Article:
Learning teamwork: Henderson students get lessons in trust
By Sarah Nagem
Some Henderson Independent School students learned an important lesson Wednesday, and it had nothing to do with algebraic equations or grammar.
They learned about the need to work together to get something done.
About a dozen Henderson students spent the day at the East Rowan YMCA. They participated in team-building exercises and prepared to climb the ropes course.
Alexis Morris, a 17-year-old senior, emerged as a team leader when she and five others faced a challenge in the rain. They each had to stand on two pieces of wood and hold on to ropes while they stepped in unison.
Synchronization was everything. Morris was in the back, calling out cues so everyone would know when to step.
Morris said the activity forced her classmates to cooperate.
“It was all right,” she said. “I liked it.”
Some students in the East Rowan High School Junior ROTC program, along with their instructor, Lt. Col. Rollins Collins, helped the Henderson students with the activities. The program was a joint effort with the East Rowan YMCA.
Some lessons obviously can’t be taught from textbooks or lectures. The activities students engaged in Wednesday are valuable, said Rodney Smith, assistant principal at Henderson.
“They learn to trust one another,” Smith sad “They learn to overcome obstacles.
“With a lot of our kids, that’s the big issue ó trust. Because they’re all relying on themselves.”
During one exercise, students folded their hands in front of their bodies and leaned back, allowing their classmates to catch them.
DeMarcus Jefferies, 18, said he sometimes has trouble trusting people. But the Henderson senior took a leap of faith and decided to trust his classmates for the activity.
Another exercise required students to cross their arms and join hands, then untangle themselves to form a big circle.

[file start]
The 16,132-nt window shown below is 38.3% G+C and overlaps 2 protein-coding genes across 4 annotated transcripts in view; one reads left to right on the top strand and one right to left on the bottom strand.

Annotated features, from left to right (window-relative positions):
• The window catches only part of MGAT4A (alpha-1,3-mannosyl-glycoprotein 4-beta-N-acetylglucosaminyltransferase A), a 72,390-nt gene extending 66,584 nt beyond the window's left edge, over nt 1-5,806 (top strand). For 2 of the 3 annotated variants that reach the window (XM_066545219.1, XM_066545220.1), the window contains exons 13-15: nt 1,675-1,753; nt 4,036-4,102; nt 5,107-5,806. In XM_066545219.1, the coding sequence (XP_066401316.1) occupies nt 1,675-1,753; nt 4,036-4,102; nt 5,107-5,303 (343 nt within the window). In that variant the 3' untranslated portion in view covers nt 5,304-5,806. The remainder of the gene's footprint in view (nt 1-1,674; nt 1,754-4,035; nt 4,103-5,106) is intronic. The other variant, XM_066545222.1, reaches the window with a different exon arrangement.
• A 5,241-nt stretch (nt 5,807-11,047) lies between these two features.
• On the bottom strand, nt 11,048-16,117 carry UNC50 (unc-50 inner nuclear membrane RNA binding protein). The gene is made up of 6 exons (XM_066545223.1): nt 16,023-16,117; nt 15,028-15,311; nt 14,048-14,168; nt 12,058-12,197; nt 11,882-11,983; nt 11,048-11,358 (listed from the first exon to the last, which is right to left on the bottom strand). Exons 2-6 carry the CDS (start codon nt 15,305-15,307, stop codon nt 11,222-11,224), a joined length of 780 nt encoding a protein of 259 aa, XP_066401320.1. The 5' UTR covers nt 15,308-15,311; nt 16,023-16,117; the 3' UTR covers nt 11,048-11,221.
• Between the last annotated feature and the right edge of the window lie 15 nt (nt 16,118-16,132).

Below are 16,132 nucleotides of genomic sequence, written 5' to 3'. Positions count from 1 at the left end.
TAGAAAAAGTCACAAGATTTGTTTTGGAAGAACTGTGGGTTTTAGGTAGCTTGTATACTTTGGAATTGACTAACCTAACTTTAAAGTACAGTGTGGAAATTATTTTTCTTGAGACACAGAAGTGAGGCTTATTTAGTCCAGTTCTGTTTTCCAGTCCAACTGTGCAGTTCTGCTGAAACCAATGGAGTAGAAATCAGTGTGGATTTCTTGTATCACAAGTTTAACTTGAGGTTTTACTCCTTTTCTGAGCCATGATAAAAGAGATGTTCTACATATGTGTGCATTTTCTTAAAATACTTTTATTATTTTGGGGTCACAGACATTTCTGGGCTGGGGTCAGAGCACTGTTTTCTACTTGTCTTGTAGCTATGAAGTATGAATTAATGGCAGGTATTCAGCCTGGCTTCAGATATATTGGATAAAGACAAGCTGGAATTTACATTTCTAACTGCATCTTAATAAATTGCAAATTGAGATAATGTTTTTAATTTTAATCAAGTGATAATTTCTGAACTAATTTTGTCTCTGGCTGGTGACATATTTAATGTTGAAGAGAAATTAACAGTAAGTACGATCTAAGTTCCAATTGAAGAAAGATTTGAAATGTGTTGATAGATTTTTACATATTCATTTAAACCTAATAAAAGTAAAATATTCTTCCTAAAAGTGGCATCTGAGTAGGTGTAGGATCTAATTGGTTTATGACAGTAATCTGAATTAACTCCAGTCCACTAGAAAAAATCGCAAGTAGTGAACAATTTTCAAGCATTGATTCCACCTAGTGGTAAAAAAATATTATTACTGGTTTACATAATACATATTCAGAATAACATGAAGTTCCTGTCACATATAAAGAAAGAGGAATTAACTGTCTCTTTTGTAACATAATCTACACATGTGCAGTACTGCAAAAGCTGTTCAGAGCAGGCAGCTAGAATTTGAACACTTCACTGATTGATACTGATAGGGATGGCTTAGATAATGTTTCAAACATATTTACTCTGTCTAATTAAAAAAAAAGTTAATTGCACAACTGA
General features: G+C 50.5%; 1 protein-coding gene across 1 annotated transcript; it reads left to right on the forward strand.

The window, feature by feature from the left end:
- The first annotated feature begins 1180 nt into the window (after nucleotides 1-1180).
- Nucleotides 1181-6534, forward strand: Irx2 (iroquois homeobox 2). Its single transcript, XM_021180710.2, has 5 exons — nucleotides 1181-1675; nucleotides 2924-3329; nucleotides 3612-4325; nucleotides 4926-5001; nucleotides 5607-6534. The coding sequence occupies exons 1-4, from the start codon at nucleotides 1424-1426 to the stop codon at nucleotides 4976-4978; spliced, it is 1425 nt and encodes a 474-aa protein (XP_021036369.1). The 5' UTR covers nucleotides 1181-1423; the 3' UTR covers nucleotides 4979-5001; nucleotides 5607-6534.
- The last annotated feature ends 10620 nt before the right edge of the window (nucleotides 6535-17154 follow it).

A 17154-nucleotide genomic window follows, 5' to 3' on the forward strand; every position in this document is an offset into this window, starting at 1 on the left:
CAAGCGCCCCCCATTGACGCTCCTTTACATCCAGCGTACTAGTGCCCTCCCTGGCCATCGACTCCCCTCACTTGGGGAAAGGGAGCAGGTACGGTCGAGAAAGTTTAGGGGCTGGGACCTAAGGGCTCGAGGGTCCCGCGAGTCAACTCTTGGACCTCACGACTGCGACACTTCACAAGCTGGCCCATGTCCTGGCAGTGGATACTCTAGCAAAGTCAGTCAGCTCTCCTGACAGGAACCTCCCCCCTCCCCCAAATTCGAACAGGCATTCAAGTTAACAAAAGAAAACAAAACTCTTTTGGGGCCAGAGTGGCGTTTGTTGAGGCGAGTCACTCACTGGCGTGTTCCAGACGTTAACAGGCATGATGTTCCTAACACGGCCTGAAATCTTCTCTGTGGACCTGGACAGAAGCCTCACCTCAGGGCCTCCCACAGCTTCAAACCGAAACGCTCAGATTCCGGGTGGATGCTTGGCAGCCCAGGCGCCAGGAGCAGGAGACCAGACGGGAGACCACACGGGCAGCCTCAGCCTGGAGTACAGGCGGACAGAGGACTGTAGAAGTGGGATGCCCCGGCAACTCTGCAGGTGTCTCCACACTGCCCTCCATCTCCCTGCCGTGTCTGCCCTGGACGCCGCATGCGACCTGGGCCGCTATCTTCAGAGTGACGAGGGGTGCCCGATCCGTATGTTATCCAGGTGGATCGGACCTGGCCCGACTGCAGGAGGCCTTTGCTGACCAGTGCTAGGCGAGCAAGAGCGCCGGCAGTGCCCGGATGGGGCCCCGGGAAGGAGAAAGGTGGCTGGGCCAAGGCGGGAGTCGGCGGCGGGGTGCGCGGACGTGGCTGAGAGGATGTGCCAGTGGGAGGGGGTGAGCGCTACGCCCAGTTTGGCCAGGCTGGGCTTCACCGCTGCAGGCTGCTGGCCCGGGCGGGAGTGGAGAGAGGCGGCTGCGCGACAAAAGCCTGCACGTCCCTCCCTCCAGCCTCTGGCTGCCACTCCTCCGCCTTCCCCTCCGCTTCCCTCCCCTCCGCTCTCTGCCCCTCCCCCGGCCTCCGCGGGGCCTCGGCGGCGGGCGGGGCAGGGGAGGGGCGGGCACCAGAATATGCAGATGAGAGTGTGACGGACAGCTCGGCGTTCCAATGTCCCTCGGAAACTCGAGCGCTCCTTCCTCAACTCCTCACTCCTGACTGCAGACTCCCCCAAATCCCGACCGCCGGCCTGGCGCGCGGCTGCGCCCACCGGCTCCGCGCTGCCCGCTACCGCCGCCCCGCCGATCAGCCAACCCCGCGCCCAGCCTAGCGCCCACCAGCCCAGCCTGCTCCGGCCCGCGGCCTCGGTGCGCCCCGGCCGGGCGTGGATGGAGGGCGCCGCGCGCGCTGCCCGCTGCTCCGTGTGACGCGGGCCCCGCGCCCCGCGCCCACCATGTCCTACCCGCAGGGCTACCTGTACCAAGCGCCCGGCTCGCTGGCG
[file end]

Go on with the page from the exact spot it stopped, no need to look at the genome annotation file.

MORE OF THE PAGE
“You can’t give up every time it doesn’t work,” Jeff Mims, an 11th-grade Junior ROTC member at East, said to encourage the students.
One group of Henderson students and staff tried about three times before they successfully untangled themselves.
The accomplishment prompted high-fives and cheers.
These types of activities allow students to problem solve, Collins said. They also teach kids how to work together.
Students were supposed to work in pairs for the ropes course, which would have put them 35 feet in the air. Heavy rain Wednesday forced school leaders to delay the climbs, but students are scheduled to return to the YMCA next week.
The activities Wednesday coincided with graduation awareness week, which was being observed across the state. Many schools put an extra emphasis last week on the need to graduate.
“One of the biggest obstacles for these kids is getting their high school diploma,” Smith said.
Some students said they plan to graduate from high school and continue on from there.
Jefferies said he is considering college, and Morris wants to join the Air Force.
Morris welcomed the challenges she faced Wednesday. As if coordinating six people’s foot movements weren’t hard enough in clear weather, these students achieved it in the rain.
Morris didn’t mind. She saw the weather ó and the fact that she was wearing sandals instead of sneakers ó simply as obstacles to overcome.
Which was, of course, the whole point of the day’s activities.